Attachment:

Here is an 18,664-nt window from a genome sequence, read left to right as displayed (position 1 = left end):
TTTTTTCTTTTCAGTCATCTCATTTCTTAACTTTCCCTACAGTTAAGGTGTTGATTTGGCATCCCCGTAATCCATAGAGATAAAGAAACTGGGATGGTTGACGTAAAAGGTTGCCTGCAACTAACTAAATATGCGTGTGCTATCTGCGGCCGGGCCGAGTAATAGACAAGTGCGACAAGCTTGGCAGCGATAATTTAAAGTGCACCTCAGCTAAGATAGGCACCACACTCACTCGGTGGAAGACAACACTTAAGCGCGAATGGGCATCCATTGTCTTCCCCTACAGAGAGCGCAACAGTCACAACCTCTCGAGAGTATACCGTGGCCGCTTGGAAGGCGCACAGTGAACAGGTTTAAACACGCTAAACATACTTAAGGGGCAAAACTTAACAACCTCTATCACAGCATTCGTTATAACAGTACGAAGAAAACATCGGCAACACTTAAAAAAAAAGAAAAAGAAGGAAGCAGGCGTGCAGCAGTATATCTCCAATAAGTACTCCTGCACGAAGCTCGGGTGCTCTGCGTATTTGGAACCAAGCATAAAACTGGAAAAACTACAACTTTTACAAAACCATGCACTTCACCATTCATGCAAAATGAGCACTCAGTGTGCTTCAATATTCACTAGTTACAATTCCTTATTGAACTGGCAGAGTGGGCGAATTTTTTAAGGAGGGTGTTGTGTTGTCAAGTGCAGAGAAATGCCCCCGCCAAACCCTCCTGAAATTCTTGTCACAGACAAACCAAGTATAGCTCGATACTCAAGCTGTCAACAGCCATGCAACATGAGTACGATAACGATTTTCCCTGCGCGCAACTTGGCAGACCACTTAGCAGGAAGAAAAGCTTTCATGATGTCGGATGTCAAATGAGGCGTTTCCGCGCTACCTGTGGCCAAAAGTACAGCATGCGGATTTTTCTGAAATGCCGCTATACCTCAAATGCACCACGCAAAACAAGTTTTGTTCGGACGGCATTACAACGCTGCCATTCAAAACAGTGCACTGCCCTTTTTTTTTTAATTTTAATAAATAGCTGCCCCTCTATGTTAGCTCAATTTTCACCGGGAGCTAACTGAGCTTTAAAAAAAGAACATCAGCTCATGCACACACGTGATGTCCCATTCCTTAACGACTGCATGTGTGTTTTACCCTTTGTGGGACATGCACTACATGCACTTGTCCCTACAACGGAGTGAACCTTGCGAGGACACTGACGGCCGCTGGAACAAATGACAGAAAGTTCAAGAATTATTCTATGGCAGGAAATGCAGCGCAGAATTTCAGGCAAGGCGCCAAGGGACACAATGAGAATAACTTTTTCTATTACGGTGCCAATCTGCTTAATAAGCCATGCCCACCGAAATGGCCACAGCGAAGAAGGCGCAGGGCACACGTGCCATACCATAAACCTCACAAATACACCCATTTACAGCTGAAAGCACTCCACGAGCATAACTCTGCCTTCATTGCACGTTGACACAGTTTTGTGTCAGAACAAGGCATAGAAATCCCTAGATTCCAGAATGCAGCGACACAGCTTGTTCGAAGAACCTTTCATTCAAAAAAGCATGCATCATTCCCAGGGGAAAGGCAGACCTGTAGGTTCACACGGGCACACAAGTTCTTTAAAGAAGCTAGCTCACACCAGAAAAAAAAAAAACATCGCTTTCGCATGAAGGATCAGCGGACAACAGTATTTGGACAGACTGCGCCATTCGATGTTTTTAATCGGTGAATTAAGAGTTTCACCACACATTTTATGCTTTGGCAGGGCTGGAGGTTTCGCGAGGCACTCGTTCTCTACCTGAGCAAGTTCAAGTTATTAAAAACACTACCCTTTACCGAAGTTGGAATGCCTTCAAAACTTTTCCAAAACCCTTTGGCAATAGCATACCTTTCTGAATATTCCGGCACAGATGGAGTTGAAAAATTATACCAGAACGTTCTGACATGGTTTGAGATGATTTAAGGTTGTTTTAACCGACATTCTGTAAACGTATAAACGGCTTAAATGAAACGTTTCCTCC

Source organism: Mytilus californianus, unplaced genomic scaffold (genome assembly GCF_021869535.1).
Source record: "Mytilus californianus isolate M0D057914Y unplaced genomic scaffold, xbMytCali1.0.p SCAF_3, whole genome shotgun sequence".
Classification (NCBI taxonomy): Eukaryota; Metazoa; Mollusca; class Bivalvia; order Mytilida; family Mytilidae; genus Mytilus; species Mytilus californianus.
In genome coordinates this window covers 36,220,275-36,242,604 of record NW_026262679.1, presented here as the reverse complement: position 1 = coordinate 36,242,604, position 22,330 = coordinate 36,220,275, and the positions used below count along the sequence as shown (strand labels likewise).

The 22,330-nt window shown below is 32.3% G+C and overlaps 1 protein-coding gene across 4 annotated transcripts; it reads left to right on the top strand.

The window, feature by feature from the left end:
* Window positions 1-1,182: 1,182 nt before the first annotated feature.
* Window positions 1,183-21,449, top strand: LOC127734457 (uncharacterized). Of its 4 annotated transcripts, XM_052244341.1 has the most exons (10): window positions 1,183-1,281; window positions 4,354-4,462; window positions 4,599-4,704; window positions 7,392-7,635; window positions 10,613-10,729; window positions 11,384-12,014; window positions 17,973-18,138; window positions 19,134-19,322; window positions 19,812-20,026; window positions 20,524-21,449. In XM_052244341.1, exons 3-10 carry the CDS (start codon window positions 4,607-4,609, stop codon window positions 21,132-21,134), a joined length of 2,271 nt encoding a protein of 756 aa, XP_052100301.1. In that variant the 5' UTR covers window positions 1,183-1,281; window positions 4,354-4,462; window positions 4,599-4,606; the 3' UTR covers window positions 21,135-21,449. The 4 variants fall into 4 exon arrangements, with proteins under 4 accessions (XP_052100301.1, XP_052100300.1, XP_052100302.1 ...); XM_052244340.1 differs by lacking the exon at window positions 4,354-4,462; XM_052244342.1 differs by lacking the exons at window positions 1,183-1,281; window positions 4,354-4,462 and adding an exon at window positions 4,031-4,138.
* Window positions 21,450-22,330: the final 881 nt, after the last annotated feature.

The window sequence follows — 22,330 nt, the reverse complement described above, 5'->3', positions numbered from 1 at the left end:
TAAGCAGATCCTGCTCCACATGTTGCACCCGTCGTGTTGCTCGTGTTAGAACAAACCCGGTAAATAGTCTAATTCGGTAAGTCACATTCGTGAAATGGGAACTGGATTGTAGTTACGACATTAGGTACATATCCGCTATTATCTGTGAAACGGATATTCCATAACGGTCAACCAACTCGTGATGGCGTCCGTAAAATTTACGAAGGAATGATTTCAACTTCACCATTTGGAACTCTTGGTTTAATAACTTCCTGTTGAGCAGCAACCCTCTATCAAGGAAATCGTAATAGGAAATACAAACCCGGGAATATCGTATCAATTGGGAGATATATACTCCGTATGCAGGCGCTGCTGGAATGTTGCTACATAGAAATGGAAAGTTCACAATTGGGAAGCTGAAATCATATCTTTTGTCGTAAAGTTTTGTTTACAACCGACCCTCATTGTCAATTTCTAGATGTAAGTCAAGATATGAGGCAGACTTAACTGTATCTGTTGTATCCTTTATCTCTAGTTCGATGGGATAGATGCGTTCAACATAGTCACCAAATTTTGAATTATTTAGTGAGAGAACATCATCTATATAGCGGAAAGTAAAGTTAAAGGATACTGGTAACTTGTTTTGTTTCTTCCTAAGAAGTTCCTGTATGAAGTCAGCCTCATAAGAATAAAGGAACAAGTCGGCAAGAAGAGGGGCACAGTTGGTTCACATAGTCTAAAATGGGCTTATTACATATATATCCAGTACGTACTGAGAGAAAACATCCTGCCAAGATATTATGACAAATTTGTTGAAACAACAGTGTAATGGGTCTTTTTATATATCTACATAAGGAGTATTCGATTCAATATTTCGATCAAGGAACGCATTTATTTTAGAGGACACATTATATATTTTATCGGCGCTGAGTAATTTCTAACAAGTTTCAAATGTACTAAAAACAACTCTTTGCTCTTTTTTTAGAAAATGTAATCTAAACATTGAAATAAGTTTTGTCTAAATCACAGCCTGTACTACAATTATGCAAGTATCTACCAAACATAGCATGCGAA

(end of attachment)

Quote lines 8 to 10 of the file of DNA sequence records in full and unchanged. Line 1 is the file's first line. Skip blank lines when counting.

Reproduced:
The window, feature by feature from the left end:
* Window positions 1-1,182: 1,182 nt before the first annotated feature.
* Window positions 1,183-21,449, top strand: LOC127734457 (uncharacterized). Of its 4 annotated transcripts, XM_052244341.1 has the most exons (10): window positions 1,183-1,281; window positions 4,354-4,462; window positions 4,599-4,704; window positions 7,392-7,635; window positions 10,613-10,729; window positions 11,384-12,014; window positions 17,973-18,138; window positions 19,134-19,322; window positions 19,812-20,026; window positions 20,524-21,449. In XM_052244341.1, exons 3-10 carry the CDS (start codon window positions 4,607-4,609, stop codon window positions 21,132-21,134), a joined length of 2,271 nt encoding a protein of 756 aa, XP_052100301.1. In that variant the 5' UTR covers window positions 1,183-1,281; window positions 4,354-4,462; window positions 4,599-4,606; the 3' UTR covers window positions 21,135-21,449. The 4 variants fall into 4 exon arrangements, with proteins under 4 accessions (XP_052100301.1, XP_052100300.1, XP_052100302.1 ...); XM_052244340.1 differs by lacking the exon at window positions 4,354-4,462; XM_052244342.1 differs by lacking the exons at window positions 1,183-1,281; window positions 4,354-4,462 and adding an exon at window positions 4,031-4,138.